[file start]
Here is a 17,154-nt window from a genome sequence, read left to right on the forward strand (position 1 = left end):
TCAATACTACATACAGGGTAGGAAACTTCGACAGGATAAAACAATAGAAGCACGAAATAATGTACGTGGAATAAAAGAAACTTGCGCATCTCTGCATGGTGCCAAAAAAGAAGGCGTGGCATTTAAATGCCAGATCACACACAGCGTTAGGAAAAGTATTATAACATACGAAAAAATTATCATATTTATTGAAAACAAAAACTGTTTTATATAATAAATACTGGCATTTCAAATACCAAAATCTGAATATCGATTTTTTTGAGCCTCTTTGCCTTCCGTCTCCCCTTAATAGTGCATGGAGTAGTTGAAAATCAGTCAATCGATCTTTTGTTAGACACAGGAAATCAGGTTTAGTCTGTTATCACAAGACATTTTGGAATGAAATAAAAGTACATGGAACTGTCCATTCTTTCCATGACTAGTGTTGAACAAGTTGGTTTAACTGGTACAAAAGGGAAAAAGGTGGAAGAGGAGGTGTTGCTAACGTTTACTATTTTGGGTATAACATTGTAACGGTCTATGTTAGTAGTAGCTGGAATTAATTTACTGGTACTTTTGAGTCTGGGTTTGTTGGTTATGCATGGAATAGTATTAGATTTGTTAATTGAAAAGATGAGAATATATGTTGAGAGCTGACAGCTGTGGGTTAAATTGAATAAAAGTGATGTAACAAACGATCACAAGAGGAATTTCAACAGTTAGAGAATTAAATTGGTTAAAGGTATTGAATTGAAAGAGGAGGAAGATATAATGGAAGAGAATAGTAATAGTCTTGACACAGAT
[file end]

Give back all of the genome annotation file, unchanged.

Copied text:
Here is a 17,154-nt window from a genome sequence, read left to right on the forward strand (position 1 = left end):
TCAATACTACATACAGGGTAGGAAACTTCGACAGGATAAAACAATAGAAGCACGAAATAATGTACGTGGAATAAAAGAAACTTGCGCATCTCTGCATGGTGCCAAAAAAGAAGGCGTGGCATTTAAATGCCAGATCACACACAGCGTTAGGAAAAGTATTATAACATACGAAAAAATTATCATATTTATTGAAAACAAAAACTGTTTTATATAATAAATACTGGCATTTCAAATACCAAAATCTGAATATCGATTTTTTTGAGCCTCTTTGCCTTCCGTCTCCCCTTAATAGTGCATGGAGTAGTTGAAAATCAGTCAATCGATCTTTTGTTAGACACAGGAAATCAGGTTTAGTCTGTTATCACAAGACATTTTGGAATGAAATAAAAGTACATGGAACTGTCCATTCTTTCCATGACTAGTGTTGAACAAGTTGGTTTAACTGGTACAAAAGGGAAAAAGGTGGAAGAGGAGGTGTTGCTAACGTTTACTATTTTGGGTATAACATTGTAACGGTCTATGTTAGTAGTAGCTGGAATTAATTTACTGGTACTTTTGAGTCTGGGTTTGTTGGTTATGCATGGAATAGTATTAGATTTGTTAATTGAAAAGATGAGAATATATGTTGAGAGCTGACAGCTGTGGGTTAAATTGAATAAAAGTGATGTAACAAACGATCACAAGAGGAATTTCAACAGTTAGAGAATTAAATTGGTTAAAGGTATTGAATTGAAAGAGGAGGAAGATATAATGGAAGAGAATAGTAATAGTCTTGACACAGAT